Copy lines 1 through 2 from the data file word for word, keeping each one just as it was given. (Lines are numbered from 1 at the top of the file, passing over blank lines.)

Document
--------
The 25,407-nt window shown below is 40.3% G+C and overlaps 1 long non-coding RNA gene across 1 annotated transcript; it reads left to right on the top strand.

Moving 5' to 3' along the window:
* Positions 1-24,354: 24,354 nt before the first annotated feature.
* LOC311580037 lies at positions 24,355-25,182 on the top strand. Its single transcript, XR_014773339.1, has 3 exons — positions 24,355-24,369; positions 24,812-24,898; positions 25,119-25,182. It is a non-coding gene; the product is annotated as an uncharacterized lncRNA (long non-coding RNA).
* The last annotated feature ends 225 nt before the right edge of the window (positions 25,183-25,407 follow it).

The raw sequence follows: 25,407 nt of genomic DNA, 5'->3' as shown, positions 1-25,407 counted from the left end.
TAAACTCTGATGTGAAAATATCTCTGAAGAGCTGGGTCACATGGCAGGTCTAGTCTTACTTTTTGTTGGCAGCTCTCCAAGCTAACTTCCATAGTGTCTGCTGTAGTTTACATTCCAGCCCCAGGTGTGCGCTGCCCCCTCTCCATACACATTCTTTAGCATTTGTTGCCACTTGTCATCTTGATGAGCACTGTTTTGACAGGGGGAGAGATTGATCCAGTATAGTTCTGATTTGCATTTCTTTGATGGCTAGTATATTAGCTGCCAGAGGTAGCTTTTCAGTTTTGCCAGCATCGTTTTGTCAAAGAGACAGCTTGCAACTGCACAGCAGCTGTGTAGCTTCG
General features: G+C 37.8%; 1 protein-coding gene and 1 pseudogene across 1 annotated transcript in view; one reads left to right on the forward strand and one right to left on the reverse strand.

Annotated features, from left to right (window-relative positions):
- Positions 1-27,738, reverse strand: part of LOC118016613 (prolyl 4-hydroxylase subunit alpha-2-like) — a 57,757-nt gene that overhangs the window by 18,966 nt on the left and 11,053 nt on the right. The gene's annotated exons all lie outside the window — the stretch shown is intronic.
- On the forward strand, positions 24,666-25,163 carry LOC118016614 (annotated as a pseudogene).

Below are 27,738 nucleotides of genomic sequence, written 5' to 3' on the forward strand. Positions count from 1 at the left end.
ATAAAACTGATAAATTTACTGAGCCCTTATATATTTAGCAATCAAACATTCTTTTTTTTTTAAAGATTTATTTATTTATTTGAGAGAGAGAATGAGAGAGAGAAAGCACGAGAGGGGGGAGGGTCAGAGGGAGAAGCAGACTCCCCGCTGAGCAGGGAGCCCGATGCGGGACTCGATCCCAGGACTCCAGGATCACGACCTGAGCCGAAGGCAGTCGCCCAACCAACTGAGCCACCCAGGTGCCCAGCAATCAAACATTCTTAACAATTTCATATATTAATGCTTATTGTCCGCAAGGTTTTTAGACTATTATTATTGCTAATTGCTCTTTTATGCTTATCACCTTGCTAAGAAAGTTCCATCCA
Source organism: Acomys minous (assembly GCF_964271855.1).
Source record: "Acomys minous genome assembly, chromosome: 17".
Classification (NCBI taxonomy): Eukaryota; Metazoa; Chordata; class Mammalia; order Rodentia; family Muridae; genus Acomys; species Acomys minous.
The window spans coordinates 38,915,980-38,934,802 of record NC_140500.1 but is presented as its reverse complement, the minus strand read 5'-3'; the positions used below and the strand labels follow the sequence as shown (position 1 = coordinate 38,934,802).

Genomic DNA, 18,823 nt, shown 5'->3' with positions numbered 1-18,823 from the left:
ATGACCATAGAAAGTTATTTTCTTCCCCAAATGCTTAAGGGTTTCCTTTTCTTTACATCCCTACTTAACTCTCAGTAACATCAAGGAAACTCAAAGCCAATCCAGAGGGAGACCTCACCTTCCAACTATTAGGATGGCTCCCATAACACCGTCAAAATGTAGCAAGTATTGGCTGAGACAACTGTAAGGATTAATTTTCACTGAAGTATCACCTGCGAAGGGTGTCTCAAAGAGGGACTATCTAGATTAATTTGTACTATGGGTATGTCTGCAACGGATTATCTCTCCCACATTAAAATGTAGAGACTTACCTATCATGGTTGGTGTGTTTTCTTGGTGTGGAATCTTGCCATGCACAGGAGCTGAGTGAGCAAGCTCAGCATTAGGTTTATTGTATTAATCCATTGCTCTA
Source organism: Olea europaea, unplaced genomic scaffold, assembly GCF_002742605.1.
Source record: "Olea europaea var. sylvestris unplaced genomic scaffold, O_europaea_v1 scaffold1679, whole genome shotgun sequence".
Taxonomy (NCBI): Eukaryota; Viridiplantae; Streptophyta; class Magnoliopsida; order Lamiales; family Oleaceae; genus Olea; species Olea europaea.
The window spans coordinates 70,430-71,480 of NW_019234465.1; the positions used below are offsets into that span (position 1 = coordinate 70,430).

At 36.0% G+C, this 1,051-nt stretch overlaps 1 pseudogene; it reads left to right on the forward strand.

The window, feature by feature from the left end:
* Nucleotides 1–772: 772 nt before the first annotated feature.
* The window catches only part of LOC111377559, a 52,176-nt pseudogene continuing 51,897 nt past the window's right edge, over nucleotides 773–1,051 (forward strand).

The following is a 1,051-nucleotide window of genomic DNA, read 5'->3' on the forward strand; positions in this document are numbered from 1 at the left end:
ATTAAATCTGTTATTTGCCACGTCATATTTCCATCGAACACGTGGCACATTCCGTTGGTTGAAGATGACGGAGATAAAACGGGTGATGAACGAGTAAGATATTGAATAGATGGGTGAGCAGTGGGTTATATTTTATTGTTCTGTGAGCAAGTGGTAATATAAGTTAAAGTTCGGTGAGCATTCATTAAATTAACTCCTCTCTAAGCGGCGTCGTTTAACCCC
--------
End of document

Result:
The 25,407-nt window shown below is 40.3% G+C and overlaps 1 long non-coding RNA gene across 1 annotated transcript; it reads left to right on the top strand.

Moving 5' to 3' along the window: